Margaret McCartney: Direct to consumer genetic testing—is all knowledge power?BMJ 2015; 350 doi: https://doi.org/10.1136/bmj.h439 (Published 26 January 2015) Cite this as: BMJ 2015;350:h439
- Margaret McCartney, general practitioner, Glasgow
“Knowledge is power,” says the personal genomics company 23andMe.1 For £125 the company offers genetic testing to the UK public, as well as a report on “over 100 health conditions and traits.”
Its website predicts that you will be “excited about providing your sample” of saliva. The company’s founder has stated that “everyone has the right to access and understand their genetic information . . . imagine if someone told you that you couldn’t look in a mirror.”2
Healthcare data are measured in mountains, however, and can lead to inaccurate3 or unsafe4 conclusions. The information offered by this direct to consumer testing is advertised as a way to “better manage your health and wellness.” In reality it’s a massive data dump of genetic variants for traits, minimal risk factors, and conditions, from familial Mediterranean fever to “breast morphology” and “norovirus resistance.”
We know that patients overestimate the benefits of medical interventions and underestimate their harms.5 We should expect an explanation of false positives, false negatives, and limitations of usefulness—because real power is not simply about information but about understanding caveats, reliability, and hazards of results, and understanding not only statistical but also clinical significance.
If you test positive for the genotype associated with norovirus resistance, 23andMe says, “It is important to note that not having this variant does not make someone completely resistant.” So what use is it? Should this test change how we manage it? Can it ever be good advice to wash our hands less? What should we do with the knowledge that we have factor V Leiden deficiency, given that no treatment is required? Even when prescribing oral contraceptives it is likely to create many unforeseen dilemmas.6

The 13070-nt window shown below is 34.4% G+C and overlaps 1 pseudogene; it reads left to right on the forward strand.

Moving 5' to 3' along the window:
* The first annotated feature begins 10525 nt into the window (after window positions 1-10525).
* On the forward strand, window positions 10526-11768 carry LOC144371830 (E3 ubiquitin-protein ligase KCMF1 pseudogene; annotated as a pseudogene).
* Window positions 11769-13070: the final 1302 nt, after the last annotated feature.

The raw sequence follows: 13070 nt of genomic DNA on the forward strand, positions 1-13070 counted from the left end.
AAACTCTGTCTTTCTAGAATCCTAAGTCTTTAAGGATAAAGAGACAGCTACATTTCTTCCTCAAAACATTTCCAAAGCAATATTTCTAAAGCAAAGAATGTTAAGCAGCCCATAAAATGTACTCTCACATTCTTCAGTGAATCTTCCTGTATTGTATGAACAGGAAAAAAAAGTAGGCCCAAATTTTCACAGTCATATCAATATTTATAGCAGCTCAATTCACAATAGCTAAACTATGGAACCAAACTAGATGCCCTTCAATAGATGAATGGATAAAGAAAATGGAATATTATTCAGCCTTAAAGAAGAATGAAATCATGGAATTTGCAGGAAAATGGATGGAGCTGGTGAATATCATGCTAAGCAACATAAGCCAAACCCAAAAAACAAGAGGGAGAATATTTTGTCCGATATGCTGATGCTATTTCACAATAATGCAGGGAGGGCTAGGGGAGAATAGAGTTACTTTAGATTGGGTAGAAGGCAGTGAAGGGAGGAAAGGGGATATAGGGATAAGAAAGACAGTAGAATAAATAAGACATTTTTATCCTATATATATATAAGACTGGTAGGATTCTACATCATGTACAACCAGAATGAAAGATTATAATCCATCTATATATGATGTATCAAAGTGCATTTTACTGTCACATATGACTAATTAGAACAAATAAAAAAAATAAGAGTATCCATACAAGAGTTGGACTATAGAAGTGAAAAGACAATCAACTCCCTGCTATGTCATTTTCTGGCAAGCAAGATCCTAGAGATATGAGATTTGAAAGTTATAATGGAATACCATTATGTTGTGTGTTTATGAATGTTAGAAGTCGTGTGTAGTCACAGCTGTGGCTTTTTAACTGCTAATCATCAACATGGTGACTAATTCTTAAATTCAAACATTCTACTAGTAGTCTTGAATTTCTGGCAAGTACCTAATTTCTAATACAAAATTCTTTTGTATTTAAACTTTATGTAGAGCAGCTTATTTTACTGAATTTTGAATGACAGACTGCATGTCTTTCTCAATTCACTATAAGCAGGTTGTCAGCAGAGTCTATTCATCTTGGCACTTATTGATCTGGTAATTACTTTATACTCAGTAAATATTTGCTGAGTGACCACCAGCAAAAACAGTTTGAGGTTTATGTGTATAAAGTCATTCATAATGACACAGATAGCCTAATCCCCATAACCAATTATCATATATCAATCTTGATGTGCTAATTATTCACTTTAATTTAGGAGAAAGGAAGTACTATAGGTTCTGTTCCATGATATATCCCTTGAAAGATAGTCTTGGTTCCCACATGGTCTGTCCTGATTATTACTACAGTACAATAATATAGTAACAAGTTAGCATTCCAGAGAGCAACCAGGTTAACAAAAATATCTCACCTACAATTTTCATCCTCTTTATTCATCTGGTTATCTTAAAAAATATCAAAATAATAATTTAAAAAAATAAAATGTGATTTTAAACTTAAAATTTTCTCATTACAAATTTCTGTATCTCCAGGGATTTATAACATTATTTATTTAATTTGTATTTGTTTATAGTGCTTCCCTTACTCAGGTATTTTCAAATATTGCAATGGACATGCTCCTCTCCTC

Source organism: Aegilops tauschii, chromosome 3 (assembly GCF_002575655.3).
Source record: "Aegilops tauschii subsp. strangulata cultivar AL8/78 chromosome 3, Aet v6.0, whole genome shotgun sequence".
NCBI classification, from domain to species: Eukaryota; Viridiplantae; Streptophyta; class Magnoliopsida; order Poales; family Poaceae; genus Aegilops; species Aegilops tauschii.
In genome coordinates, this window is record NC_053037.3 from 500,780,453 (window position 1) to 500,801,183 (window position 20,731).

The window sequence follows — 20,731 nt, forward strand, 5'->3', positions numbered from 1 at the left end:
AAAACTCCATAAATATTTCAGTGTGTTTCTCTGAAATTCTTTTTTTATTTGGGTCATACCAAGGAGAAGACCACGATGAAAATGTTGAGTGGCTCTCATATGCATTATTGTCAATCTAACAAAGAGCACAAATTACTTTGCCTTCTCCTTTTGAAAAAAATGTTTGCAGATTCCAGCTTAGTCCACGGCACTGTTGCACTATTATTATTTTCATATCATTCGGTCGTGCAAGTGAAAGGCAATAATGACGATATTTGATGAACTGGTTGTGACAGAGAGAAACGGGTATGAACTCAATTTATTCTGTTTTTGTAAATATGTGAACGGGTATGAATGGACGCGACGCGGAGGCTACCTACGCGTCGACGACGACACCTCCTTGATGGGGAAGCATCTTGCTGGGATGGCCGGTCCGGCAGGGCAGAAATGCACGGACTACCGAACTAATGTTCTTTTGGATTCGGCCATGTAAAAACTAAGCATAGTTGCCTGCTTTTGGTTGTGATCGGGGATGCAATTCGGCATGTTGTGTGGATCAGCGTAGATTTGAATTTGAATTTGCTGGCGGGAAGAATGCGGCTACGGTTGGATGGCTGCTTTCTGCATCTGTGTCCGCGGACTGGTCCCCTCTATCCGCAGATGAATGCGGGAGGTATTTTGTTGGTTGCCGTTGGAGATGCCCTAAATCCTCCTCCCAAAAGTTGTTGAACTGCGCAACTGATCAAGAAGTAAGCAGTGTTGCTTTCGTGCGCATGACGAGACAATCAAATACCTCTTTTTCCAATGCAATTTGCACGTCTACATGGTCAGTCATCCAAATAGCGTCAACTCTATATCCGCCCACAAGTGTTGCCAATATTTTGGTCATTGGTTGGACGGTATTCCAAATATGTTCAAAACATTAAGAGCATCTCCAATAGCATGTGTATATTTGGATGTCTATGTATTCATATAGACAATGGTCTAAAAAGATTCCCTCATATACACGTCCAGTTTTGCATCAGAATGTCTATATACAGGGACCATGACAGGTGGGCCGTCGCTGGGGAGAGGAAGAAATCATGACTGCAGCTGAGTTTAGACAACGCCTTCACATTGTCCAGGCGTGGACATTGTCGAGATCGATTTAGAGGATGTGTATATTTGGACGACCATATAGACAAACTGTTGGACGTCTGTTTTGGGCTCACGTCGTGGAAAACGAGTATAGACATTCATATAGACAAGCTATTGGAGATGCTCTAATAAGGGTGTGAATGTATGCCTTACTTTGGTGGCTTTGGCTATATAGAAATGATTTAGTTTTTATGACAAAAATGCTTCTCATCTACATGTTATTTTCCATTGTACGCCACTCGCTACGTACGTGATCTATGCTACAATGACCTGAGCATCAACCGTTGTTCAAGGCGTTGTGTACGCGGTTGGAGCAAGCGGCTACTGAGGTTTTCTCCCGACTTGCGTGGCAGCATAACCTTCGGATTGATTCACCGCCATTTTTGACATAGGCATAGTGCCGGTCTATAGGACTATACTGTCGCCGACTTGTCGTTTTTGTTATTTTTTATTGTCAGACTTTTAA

A video on 23andMe’s website describes a patient with symptoms having genetic screening for predisposition to coeliac disease before it was finally diagnosed. This is back to front medicine; clearly, diagnostic tests would have been more appropriate first.
In 2013 the US Food and Drug Administration stopped 23andMe from offering health reports because it was “concerned about the public health consequences of inaccurate results,” particularly regarding the BRCA gene.7 Indeed; and the advice about how to lower your risk (exercise, be trim, do work that you enjoy, eat a Mediterranean diet, don’t be poor) still stands, whatever the results.
The claim that this is all about democratised information holds only if the information does more good than harm. When for-profit companies offer screening without evidence of benefit and without individual shared decision making, insurance should be built in to protect the NHS from having to deal with the fallout.
23andMe has been funded by, among others, Google, the Roche Venture Fund, and Johnson and Johnson Innovation.8 9 23andMe says that it “may share anonymised and aggregate information with third parties.” Are we sure that we know what we are buying into?
Cite this as: BMJ 2015;350:h439
Competing interests: I have read and understood the BMJ policy on declaration of interests and declare the following interests: I’m an NHS GP partner, with income partly dependent on Quality and Outcomes Framework points. I’m a part time undergraduate tutor at the University of Glasgow. I’ve written two books and earn from broadcast and written freelance journalism. I’m an unpaid patron of Healthwatch. I make a monthly donation to Keep Our NHS Public. I’m a member of Medact. I’m occasionally paid for time, travel, and accommodation to give talks or have locum fees paid to allow me to give talks but never for any drug or public relations company. I was elected to the national council of the Royal College of General Practitioners in 2013 and am chair of its standing group on overdiagnosis. I have invested a small amount of money in a social enterprise, Who Made Your Pants?
The BMJ’s readers can buy Margaret’s new book, Living with Dying, for £7.99 (RRP £11.99) including UK delivery from www.pinterandmartin.com with checkout code BMJ799.
Provenance and peer review: Commissioned; not externally peer reviewed.